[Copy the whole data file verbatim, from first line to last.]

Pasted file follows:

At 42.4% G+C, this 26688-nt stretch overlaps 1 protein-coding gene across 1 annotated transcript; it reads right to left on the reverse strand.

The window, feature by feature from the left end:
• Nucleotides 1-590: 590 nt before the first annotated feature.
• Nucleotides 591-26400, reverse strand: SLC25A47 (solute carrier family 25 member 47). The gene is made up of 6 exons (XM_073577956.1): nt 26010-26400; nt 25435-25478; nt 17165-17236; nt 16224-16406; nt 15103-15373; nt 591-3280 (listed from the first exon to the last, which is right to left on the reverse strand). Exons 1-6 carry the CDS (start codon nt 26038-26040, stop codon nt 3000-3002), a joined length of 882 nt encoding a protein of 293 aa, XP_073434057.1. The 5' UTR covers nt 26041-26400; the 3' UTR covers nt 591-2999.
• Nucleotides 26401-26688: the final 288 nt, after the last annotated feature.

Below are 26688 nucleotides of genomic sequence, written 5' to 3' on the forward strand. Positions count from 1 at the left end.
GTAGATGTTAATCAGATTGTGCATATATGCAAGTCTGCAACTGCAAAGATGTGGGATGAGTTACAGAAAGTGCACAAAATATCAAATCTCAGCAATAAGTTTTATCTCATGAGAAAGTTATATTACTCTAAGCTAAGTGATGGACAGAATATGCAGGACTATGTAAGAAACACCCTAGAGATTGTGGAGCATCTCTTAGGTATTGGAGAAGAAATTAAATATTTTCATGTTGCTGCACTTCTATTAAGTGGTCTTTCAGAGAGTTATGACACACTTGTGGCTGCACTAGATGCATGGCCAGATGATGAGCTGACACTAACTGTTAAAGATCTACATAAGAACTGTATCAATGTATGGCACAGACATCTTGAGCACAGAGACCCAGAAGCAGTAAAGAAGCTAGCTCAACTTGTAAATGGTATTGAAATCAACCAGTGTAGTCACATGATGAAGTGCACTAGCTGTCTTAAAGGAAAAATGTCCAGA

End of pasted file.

At 42.4% G+C, this 26688-nt stretch overlaps 1 protein-coding gene across 1 annotated transcript; it reads right to left on the reverse strand.

The window, feature by feature from the left end:
• Nucleotides 1-590: 590 nt before the first annotated feature.
• Nucleotides 591-26400, reverse strand: SLC25A47 (solute carrier family 25 member 47). The gene is made up of 6 exons (XM_073577956.1): nt 26010-26400; nt 25435-25478; nt 17165-17236; nt 16224-16406; nt 15103-15373; nt 591-3280 (listed from the first exon to the last, which is right to left on the reverse strand). Exons 1-6 carry the CDS (start codon nt 26038-26040, stop codon nt 3000-3002), a joined length of 882 nt encoding a protein of 293 aa, XP_073434057.1. The 5' UTR covers nt 26041-26400; the 3' UTR covers nt 591-2999.
• Nucleotides 26401-26688: the final 288 nt, after the last annotated feature.

Below are 26688 nucleotides of genomic sequence, written 5' to 3' on the forward strand. Positions count from 1 at the left end.
GTAGATGTTAATCAGATTGTGCATATATGCAAGTCTGCAACTGCAAAGATGTGGGATGAGTTACAGAAAGTGCACAAAATATCAAATCTCAGCAATAAGTTTTATCTCATGAGAAAGTTATATTACTCTAAGCTAAGTGATGGACAGAATATGCAGGACTATGTAAGAAACACCCTAGAGATTGTGGAGCATCTCTTAGGTATTGGAGAAGAAATTAAATATTTTCATGTTGCTGCACTTCTATTAAGTGGTCTTTCAGAGAGTTATGACACACTTGTGGCTGCACTAGATGCATGGCCAGATGATGAGCTGACACTAACTGTTAAAGATCTACATAAGAACTGTATCAATGTATGGCACAGACATCTTGAGCACAGAGACCCAGAAGCAGTAAAGAAGCTAGCTCAACTTGTAAATGGTATTGAAATCAACCAGTGTAGTCACATGATGAAGTGCACTAGCTGTCTTAAAGGAAAAATGTCCAGA